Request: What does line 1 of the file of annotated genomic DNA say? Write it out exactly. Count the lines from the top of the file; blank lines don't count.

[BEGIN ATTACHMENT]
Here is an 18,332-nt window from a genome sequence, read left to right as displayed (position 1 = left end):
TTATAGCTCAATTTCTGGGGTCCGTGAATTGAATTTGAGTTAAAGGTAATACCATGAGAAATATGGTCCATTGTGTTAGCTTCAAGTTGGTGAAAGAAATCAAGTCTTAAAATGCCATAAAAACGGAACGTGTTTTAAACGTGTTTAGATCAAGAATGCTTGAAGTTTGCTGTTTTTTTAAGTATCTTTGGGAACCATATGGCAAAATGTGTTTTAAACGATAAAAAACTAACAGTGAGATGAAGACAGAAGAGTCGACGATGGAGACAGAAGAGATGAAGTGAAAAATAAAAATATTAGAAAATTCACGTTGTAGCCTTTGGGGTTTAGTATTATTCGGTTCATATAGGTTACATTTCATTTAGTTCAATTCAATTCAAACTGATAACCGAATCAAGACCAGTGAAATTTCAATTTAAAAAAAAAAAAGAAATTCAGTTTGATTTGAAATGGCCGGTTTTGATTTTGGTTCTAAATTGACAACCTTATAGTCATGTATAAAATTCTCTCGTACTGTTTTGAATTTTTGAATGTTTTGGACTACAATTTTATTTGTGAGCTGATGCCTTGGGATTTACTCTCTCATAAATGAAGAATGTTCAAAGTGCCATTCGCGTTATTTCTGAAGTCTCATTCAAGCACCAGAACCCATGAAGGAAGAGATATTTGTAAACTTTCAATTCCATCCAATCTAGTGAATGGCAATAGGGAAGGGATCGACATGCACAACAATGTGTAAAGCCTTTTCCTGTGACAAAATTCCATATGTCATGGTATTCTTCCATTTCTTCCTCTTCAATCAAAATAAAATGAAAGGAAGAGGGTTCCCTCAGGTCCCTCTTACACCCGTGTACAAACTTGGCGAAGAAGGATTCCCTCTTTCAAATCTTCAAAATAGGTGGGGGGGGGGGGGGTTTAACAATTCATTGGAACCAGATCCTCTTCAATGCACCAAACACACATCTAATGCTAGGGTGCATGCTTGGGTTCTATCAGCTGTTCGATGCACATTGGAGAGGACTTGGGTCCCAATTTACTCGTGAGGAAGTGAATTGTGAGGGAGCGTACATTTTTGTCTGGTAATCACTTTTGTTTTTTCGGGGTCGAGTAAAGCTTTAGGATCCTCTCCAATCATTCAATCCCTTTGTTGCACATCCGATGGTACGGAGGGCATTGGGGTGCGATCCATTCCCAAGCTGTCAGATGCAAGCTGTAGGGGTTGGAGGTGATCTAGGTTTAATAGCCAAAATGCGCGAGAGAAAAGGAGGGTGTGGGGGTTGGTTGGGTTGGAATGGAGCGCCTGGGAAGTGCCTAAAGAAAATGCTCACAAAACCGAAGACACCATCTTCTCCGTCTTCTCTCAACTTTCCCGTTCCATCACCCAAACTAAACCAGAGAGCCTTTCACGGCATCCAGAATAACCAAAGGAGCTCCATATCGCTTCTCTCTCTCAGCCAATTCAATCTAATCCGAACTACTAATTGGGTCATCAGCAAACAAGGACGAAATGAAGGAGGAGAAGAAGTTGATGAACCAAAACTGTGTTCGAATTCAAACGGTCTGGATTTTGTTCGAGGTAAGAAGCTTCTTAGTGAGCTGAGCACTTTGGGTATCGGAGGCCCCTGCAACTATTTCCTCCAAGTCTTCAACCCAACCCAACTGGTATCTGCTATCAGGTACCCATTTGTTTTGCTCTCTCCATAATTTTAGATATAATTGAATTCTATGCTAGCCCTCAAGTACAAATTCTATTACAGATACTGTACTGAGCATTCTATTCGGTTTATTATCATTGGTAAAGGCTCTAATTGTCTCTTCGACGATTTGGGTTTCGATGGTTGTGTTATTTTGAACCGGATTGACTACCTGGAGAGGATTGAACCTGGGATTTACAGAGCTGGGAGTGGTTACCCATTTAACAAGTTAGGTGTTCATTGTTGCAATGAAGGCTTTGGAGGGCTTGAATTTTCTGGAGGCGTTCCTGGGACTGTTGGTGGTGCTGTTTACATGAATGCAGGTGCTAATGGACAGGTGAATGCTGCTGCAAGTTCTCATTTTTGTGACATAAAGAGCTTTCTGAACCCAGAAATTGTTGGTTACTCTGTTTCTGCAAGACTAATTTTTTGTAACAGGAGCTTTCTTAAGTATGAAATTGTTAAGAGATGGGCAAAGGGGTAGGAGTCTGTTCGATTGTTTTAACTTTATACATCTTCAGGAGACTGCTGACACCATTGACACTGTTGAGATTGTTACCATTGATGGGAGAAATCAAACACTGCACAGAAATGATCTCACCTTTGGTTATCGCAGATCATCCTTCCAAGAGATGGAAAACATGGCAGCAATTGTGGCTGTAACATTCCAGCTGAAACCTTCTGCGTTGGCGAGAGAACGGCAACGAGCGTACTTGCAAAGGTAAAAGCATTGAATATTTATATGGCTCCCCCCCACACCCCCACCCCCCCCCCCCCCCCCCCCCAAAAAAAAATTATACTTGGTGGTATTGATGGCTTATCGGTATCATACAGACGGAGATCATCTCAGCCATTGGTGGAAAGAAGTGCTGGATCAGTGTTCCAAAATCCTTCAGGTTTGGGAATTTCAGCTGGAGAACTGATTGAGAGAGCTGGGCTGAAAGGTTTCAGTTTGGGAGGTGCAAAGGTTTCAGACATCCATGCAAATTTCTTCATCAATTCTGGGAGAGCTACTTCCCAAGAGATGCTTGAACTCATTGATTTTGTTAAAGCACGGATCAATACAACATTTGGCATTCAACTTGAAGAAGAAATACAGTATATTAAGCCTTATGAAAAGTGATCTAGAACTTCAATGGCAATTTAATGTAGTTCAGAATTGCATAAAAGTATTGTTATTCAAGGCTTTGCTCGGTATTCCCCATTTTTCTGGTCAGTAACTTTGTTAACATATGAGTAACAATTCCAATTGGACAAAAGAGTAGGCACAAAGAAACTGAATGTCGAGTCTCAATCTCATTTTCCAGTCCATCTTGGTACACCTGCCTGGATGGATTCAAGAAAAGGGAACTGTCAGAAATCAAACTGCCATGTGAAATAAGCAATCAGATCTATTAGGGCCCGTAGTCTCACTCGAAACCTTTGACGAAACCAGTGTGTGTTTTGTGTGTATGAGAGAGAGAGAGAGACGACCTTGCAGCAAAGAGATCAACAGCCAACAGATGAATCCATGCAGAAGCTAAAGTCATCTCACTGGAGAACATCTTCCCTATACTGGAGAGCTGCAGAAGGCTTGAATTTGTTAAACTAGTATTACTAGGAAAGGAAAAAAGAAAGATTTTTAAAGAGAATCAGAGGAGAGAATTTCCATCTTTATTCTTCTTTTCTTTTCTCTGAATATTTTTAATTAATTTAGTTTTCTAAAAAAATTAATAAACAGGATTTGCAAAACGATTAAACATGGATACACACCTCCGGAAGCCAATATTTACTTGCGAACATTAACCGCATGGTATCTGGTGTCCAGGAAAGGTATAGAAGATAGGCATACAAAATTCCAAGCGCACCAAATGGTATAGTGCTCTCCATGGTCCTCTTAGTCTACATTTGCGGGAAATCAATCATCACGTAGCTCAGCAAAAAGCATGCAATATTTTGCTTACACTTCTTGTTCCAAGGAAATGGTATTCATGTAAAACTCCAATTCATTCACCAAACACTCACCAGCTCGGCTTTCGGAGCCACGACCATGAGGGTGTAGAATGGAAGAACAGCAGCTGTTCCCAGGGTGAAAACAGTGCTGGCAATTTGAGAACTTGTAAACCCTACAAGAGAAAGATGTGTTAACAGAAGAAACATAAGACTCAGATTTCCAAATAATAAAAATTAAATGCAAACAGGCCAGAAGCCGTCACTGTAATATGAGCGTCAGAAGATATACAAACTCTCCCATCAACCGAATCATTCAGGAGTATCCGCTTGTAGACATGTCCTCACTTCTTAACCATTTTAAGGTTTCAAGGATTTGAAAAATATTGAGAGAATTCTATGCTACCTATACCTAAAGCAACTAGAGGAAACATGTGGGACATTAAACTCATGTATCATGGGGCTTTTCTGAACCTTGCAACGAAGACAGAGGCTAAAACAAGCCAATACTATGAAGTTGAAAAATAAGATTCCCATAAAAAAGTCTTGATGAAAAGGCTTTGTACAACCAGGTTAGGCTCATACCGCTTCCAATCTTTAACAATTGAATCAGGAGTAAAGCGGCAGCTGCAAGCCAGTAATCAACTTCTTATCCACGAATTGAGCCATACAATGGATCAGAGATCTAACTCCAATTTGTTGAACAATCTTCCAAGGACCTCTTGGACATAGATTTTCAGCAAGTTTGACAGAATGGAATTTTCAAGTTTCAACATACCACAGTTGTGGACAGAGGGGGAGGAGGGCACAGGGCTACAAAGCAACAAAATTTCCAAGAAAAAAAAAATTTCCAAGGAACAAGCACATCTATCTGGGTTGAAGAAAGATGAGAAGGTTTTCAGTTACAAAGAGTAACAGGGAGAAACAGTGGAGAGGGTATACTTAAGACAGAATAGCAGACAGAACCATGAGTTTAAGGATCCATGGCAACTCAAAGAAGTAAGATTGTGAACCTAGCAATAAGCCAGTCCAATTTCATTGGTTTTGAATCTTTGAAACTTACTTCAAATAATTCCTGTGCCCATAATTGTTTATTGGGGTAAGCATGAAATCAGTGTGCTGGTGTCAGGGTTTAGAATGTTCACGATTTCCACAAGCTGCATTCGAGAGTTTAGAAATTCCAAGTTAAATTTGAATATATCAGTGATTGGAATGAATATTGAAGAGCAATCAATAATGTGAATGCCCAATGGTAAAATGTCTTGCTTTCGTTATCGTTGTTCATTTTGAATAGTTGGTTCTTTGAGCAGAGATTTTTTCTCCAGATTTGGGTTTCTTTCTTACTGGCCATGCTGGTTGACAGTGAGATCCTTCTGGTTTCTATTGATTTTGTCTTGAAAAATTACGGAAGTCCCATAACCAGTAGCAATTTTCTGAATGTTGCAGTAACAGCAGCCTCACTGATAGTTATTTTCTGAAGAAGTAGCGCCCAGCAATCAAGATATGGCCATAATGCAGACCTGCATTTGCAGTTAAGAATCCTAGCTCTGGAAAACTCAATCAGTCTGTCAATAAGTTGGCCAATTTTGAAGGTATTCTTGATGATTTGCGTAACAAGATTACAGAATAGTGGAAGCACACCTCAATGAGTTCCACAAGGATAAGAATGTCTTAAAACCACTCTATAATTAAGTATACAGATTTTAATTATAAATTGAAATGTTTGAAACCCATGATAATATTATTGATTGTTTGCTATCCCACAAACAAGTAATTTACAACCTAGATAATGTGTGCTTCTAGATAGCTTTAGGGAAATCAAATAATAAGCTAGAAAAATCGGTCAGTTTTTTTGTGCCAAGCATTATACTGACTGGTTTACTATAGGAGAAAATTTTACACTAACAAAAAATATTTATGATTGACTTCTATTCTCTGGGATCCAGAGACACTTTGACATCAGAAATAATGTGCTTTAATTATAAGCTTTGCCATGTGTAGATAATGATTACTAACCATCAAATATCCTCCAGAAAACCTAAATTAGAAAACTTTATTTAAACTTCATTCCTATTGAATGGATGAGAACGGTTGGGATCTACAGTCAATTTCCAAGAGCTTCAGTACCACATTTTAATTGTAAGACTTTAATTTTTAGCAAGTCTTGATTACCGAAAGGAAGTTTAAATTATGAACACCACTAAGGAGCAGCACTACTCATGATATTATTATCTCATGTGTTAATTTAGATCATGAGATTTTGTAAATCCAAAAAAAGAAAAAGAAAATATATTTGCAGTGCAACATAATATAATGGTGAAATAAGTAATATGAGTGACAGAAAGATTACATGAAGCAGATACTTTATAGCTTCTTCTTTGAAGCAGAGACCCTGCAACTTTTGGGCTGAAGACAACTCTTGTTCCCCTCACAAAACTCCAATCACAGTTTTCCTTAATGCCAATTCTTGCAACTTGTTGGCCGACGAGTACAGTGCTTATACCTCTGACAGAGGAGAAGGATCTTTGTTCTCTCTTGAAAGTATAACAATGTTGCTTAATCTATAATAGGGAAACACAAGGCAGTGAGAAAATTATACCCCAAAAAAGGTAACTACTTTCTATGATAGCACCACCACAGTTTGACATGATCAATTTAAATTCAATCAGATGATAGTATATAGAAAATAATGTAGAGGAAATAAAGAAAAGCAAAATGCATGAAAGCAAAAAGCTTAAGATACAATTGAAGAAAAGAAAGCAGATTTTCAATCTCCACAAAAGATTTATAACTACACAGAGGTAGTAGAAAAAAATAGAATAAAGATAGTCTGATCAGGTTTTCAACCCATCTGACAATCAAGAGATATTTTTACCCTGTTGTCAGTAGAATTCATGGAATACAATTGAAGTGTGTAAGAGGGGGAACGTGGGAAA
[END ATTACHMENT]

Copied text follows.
Here is an 18,332-nt window from a genome sequence, read left to right as displayed (position 1 = left end):